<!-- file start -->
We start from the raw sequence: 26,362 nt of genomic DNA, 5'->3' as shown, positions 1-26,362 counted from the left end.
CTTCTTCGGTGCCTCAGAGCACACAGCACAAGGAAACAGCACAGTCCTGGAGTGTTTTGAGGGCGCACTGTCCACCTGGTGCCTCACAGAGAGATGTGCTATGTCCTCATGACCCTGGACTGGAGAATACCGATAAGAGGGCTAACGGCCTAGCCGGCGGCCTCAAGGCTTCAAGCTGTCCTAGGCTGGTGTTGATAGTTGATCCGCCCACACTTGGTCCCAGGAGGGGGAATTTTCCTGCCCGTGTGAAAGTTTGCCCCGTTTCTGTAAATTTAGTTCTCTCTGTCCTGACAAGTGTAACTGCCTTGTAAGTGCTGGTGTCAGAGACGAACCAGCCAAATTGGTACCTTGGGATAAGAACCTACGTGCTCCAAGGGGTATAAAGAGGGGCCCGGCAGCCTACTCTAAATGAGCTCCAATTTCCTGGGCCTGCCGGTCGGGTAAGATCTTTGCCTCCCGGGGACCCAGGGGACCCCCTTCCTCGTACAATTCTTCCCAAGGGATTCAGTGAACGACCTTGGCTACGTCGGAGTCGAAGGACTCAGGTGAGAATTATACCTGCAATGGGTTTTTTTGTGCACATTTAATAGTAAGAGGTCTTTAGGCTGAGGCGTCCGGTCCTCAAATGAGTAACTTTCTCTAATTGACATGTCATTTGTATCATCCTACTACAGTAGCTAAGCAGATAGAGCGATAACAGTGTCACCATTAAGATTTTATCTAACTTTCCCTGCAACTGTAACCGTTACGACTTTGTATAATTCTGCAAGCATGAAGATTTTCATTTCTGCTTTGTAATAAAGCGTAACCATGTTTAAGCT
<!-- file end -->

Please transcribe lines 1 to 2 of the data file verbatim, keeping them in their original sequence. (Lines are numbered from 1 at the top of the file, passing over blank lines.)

We start from the raw sequence: 26,362 nt of genomic DNA, 5'->3' as shown, positions 1-26,362 counted from the left end.
CTTCTTCGGTGCCTCAGAGCACACAGCACAAGGAAACAGCACAGTCCTGGAGTGTTTTGAGGGCGCACTGTCCACCTGGTGCCTCACAGAGAGATGTGCTATGTCCTCATGACCCTGGACTGGAGAATACCGATAAGAGGGCTAACGGCCTAGCCGGCGGCCTCAAGGCTTCAAGCTGTCCTAGGCTGGTGTTGATAGTTGATCCGCCCACACTTGGTCCCAGGAGGGGGAATTTTCCTGCCCGTGTGAAAGTTTGCCCCGTTTCTGTAAATTTAGTTCTCTCTGTCCTGACAAGTGTAACTGCCTTGTAAGTGCTGGTGTCAGAGACGAACCAGCCAAATTGGTACCTTGGGATAAGAACCTACGTGCTCCAAGGGGTATAAAGAGGGGCCCGGCAGCCTACTCTAAATGAGCTCCAATTTCCTGGGCCTGCCGGTCGGGTAAGATCTTTGCCTCCCGGGGACCCAGGGGACCCCCTTCCTCGTACAATTCTTCCCAAGGGATTCAGTGAACGACCTTGGCTACGTCGGAGTCGAAGGACTCAGGTGAGAATTATACCTGCAATGGGTTTTTTTGTGCACATTTAATAGTAAGAGGTCTTTAGGCTGAGGCGTCCGGTCCTCAAATGAGTAACTTTCTCTAATTGACATGTCATTTGTATCATCCTACTACAGTAGCTAAGCAGATAGAGCGATAACAGTGTCACCATTAAGATTTTATCTAACTTTCCCTGCAACTGTAACCGTTACGACTTTGTATAATTCTGCAAGCATGAAGATTTTCATTTCTGCTTTGTAATAAAGCGTAACCATGTTTAAGCT